- Competent Administrative Authorities: The relevant departments and units under the State Council and the relevant departments and units of the provincial level people's governments are the competent administrative authorities for foreign NGOs carrying out activities within mainland China. Foreign NGOs’ establishment of representative offices, modification of registration, and annual work reports for the last and the following year shall submit to registration management organs for filing or to obtain comments. The Public Security Department under the State Council and the public security organs of the provincial level people's governments, together with the relevant departments, shall publish a directory of competent administrative authorities.
Forms of Operation
The Foreign NGO Law specifies in Article 9 that there are only two methods for foreign NGOs to operate in China. They may operate through:
- Registered and established representative offices. Representative offices carry out activities in Mainland China. The restriction that “foreign NGOs may only establish one representative office in China” found in the Second Draft has been removed in the Foreign NGO Law.
- Foreign NGOs carrying out temporary activities within mainland China shall comply with the following requirements:
- Cooperating with state organs, mass organizations, public institutions, or social organizations (hereinafter "Chinese Partner Units").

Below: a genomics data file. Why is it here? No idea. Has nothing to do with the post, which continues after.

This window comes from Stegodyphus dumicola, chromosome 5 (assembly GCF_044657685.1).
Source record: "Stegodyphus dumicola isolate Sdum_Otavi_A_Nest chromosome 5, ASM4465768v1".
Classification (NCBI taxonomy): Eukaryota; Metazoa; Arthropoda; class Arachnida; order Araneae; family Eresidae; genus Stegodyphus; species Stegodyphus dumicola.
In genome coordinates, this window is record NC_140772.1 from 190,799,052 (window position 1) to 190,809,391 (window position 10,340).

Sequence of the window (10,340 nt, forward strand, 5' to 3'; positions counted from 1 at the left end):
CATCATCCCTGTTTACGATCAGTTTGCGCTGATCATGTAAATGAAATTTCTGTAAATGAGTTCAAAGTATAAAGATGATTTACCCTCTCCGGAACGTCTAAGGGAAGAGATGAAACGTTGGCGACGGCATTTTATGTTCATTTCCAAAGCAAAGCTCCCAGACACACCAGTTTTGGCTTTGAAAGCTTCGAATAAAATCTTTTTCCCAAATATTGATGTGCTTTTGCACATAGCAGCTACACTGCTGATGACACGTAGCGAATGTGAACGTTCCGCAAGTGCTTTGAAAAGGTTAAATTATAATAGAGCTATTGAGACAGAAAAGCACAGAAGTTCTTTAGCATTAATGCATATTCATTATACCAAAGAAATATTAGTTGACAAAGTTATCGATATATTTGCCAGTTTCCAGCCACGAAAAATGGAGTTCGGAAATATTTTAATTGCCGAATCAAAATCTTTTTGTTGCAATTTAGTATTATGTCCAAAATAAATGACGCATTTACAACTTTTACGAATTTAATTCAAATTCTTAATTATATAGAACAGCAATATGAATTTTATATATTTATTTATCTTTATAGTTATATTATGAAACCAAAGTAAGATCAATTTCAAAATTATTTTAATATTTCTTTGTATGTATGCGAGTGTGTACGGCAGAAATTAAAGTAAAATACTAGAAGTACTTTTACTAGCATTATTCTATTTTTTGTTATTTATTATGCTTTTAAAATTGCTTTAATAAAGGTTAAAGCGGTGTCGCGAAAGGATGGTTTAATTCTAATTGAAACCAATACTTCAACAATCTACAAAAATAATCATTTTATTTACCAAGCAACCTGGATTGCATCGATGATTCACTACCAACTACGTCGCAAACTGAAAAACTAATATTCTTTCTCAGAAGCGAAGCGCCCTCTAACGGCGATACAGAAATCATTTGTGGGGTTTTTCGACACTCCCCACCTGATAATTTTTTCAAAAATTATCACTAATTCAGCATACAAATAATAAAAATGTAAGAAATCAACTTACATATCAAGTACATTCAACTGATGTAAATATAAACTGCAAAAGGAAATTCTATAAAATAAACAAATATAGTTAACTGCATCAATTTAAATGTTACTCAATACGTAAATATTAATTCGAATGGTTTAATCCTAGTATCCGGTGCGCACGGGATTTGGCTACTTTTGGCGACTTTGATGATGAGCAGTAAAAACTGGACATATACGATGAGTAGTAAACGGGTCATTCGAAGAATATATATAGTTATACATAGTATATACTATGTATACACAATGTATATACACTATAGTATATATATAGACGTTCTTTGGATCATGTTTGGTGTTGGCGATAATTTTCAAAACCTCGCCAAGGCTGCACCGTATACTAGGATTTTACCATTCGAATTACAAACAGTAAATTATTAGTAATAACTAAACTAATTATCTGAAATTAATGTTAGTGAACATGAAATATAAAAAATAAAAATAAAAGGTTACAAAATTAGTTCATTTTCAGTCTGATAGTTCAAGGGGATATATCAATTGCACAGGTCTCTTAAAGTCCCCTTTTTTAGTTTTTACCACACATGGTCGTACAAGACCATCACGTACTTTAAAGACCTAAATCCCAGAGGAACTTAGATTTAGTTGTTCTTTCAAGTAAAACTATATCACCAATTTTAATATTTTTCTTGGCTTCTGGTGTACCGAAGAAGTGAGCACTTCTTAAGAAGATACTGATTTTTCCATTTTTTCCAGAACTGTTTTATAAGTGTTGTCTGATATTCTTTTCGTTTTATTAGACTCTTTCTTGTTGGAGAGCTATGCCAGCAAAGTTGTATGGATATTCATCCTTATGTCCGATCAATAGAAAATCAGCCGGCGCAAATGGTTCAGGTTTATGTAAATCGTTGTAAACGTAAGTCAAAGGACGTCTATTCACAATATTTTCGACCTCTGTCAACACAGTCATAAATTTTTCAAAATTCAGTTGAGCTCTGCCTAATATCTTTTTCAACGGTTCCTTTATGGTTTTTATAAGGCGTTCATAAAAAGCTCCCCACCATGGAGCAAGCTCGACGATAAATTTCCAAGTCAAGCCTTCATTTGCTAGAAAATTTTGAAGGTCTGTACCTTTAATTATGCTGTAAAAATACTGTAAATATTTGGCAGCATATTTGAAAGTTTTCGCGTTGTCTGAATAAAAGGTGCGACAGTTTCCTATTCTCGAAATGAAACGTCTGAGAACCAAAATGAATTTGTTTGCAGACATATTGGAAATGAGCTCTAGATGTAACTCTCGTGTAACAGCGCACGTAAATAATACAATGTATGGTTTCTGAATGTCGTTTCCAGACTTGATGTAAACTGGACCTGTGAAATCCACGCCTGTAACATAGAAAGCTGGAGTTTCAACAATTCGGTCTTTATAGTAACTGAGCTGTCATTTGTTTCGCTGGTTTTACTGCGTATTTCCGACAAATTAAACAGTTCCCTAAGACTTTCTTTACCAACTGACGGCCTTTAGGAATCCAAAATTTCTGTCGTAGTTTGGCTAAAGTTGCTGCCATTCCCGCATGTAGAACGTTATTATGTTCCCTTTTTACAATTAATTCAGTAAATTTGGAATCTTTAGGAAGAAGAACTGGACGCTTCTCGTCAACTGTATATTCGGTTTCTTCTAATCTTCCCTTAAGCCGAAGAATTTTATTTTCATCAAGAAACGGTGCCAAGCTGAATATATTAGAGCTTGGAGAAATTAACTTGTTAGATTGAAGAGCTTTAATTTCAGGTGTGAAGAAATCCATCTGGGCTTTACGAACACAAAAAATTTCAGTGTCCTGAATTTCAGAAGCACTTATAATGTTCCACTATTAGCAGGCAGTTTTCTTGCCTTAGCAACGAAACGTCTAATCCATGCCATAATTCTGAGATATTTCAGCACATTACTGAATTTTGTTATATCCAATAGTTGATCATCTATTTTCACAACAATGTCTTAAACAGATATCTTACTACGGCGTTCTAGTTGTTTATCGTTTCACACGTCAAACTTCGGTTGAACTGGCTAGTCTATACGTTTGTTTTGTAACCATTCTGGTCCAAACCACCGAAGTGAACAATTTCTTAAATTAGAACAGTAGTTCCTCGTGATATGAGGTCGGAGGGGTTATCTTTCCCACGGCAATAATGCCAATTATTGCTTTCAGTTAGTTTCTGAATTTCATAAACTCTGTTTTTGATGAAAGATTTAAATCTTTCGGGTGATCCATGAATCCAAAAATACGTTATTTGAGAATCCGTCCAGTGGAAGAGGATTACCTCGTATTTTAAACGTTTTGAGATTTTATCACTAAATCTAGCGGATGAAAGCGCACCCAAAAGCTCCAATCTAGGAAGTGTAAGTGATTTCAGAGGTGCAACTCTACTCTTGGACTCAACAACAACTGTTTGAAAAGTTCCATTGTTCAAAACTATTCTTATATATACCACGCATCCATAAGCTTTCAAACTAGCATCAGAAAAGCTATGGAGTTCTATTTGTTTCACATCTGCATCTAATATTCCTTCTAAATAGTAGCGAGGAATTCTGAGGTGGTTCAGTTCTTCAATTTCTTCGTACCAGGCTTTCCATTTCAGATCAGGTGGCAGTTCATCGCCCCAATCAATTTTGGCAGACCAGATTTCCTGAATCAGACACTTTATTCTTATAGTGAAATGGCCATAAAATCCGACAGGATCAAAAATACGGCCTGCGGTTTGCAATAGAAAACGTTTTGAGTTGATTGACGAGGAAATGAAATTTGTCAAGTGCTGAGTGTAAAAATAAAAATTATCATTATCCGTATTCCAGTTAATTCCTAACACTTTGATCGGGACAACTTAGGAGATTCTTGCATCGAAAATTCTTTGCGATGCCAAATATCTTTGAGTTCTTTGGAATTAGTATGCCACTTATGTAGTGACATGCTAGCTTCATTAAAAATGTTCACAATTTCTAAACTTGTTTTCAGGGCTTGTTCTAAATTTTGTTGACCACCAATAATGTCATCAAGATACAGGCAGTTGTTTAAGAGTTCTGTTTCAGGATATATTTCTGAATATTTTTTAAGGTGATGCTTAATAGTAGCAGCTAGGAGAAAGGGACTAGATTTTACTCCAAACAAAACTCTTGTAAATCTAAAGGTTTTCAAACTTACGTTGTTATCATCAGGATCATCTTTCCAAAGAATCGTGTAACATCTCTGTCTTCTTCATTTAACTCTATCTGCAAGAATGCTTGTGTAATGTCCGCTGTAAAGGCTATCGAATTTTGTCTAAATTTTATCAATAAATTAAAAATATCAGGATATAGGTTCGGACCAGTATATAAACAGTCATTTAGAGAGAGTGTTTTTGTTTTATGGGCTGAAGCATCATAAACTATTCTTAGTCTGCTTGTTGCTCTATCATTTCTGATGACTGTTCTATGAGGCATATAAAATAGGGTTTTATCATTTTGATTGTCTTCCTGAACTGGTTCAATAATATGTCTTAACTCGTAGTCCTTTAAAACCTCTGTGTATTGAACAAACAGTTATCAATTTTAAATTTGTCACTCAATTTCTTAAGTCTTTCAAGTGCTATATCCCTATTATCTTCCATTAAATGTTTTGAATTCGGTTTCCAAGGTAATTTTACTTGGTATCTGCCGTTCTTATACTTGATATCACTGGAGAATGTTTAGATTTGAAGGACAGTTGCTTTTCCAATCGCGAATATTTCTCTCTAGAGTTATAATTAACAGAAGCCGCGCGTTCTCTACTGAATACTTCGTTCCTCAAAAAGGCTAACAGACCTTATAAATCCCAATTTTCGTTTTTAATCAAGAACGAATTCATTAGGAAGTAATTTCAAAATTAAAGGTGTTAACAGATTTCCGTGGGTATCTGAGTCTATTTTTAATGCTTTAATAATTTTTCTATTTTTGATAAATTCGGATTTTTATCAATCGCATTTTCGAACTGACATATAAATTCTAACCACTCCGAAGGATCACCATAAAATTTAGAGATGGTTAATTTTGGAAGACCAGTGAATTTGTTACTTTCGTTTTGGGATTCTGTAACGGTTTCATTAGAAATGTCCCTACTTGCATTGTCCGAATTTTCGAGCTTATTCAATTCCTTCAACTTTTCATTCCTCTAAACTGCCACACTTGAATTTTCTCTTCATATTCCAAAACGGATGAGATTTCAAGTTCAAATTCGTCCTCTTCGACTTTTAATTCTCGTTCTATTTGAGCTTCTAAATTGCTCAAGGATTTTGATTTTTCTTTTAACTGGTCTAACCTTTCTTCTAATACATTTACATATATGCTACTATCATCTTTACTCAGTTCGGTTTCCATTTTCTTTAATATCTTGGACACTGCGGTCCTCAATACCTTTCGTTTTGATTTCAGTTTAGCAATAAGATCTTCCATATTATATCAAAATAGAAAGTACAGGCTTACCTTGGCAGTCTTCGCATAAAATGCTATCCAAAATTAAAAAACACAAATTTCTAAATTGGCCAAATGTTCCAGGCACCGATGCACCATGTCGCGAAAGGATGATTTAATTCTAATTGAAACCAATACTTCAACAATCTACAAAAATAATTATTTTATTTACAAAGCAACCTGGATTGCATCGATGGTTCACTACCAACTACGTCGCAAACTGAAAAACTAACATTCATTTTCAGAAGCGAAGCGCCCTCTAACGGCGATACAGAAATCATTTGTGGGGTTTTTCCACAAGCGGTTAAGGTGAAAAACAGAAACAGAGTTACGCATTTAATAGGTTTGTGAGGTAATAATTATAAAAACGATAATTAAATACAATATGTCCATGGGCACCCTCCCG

- the Chinese Partner Unit shall follow national provisions to handle approval formalities, and file with the registration management organs responsible for the area of the proposed activity at least 15 days before the temporary activities are carried out. Where temporary activities must be carried out in emergency situations such as disaster relief or rescues, the time period for filing is not subject to these restrictions.
- The period for temporary activities is not to exceed 1 year, and where there is truly a need to extend the period, a new filing shall be made.
Daily Operation Rules
In accordance with the Foreign NGO Law, foreign NGOs are subject to the following requirements in their daily operation:
- Prohibition on fundraising: Foreign NGOs and their representative offices must not raise funds within mainland China. Regulation on the Administration of Foundations provisions states: “representative offices of foreign funds cannot engage in fundraising in China or collect donations.” The Foreign NGO Law further clarifies that foreign NGOs cannot themselves raise funds in China.